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IR35 Update: The clock is ticking faster

There are now just six months to go until HMRC’s IR35 reforms kick in, and last month saw two key developments:

  1. Three BBC presenters were defeated by HMRC at an IR35 tax tribunal and faced having to repay a combined total of £920,000 worth of back taxes. With a ruling that the three were employees in all but name, paid through personal service companies, the BBC has stepped in to help deal with the financial fall-out.
  2. Barclays has called time on all off-payroll working and shifted all future contractors onto PAYE saying they will no longer engage those who “provide their services via a personal services company, limited company or other intermediary”. Companies including HSBC, Morgan Stanley, M&G Investments and GlaxoSmithKline have quickly followed suit.

Meanwhile, HMRC is already in touch with many firms – including construction companies – requesting they justify the self-employment status of their freelance consultants.   They are also contacting freelancers themselves and accusing them of wrongly operating outside IR35 legislation.

Hudson Contract Managing Director Ian Anfield explains:  “In essence, the change from April 2020 means that if you use contractors who seek to maximise their earnings via a limited or personal services company, it is your business, rather than the contractor, who will be liable for the entire tax shortfall if HMRC decides the engagement is not IR35 compliant. Whereas at present, HMRC can only go after the individual.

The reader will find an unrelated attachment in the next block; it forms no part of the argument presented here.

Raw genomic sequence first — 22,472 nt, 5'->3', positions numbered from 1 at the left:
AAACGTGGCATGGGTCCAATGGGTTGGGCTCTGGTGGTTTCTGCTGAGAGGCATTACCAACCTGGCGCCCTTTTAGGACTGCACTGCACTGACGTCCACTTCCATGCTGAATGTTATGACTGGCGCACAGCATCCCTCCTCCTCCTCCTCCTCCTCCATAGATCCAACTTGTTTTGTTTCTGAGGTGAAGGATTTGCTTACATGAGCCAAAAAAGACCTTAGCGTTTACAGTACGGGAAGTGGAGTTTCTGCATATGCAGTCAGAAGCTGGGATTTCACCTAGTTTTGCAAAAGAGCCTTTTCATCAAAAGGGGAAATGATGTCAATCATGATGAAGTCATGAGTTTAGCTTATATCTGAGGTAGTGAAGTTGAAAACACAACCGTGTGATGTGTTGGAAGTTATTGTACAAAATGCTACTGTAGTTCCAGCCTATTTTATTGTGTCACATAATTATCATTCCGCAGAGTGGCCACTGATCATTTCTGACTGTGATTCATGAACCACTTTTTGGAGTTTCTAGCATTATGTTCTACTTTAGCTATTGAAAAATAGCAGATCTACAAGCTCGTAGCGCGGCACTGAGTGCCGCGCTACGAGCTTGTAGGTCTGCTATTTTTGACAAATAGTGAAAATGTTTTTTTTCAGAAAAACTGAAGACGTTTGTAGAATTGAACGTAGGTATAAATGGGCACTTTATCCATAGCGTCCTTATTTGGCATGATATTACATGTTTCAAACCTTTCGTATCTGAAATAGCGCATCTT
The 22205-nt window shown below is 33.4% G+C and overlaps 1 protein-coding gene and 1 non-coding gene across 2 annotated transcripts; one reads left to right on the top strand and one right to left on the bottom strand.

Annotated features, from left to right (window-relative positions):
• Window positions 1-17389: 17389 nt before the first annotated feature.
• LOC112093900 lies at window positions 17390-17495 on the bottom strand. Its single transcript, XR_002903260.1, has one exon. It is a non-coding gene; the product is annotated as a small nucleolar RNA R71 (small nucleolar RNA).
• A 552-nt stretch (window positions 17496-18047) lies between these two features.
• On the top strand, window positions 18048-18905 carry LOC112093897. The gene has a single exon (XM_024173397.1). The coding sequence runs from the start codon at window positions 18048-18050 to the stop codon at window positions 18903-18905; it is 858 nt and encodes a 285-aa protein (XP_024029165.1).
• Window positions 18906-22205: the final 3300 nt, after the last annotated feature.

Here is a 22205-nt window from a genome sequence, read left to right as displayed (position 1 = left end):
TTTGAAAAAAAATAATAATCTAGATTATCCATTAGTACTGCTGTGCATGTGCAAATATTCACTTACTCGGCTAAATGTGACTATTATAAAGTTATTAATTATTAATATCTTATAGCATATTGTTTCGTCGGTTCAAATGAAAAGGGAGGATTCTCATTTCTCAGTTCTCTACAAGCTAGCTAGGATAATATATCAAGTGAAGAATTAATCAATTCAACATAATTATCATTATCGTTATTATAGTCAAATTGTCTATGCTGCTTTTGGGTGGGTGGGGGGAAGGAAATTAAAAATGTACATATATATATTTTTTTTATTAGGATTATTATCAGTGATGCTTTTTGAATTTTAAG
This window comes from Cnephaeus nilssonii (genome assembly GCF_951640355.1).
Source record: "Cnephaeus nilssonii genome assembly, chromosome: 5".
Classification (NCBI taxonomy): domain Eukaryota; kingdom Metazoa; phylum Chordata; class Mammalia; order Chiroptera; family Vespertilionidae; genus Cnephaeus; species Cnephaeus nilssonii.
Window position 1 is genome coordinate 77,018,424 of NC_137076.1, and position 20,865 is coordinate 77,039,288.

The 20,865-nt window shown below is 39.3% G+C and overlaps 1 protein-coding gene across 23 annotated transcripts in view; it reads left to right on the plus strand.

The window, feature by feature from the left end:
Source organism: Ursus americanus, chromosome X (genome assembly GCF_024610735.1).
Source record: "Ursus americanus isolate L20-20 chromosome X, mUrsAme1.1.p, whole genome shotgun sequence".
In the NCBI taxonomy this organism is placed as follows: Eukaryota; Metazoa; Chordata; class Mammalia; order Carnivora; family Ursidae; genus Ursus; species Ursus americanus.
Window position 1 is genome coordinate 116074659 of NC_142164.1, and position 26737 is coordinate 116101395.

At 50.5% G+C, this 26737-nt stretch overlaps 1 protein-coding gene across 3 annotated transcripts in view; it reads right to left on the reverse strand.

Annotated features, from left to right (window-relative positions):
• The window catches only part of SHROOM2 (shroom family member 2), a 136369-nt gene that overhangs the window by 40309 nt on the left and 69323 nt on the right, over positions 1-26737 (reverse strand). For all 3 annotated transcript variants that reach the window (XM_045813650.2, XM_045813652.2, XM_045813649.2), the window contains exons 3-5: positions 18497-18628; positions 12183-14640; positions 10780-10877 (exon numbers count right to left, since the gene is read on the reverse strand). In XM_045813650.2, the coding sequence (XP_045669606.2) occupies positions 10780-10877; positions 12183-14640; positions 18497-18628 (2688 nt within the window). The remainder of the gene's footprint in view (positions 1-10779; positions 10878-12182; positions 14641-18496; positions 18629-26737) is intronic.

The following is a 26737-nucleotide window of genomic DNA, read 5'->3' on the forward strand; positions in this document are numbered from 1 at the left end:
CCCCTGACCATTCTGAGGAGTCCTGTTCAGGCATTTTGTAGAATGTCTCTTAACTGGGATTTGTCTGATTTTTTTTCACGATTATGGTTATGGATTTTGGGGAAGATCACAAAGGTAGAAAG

“As you would expect, the new rules are complicated, and HMRC say they believe only 10% of current freelance engagements will pass their tests.  And because contractors tend to be well paid, failure could result in fines that make CIS penalties look like small change.”

Hudson Contract advice:

  • With six months still to go, many businesses feel there’s still plenty of time to prepare. But what if any of your current or prospective engagements go past April 2020?
  • The time to start looking at your contractors is now.
  • Are you better off to follow Barclays’ example and engage all freelancers on a PAYE basis?
  • Would your contractors take a pay cut, or will you need to find extra money – or different contractors?
  • What’s your potential financial risk if you stick with your current arrangements?

Ian Anfield adds:  “Changes to the way construction companies engage contractors are now a foregone conclusion, and money lies at the heart of the issue.  It’s about who will pay tax and NI and whether contractors will have to settle for less, or if firms will absorb extra costs in order to keep the freelancers they rely on.  Bigger companies will be affected first, but there’s good reason to think that once the new rules have been established, they will apply to firms of all sizes.

“As you would expect from Hudson Contract, we found a solution to eliminate the increased financial risk of continuing to use consultants once the rules change.  If you’d like to know more, just get in touch and find out how we can help.”

Further information at: www.hudsonfreelance.co.uk

 

Ian Anfield

Ian Anfield

Managing Director, Hudson Contract

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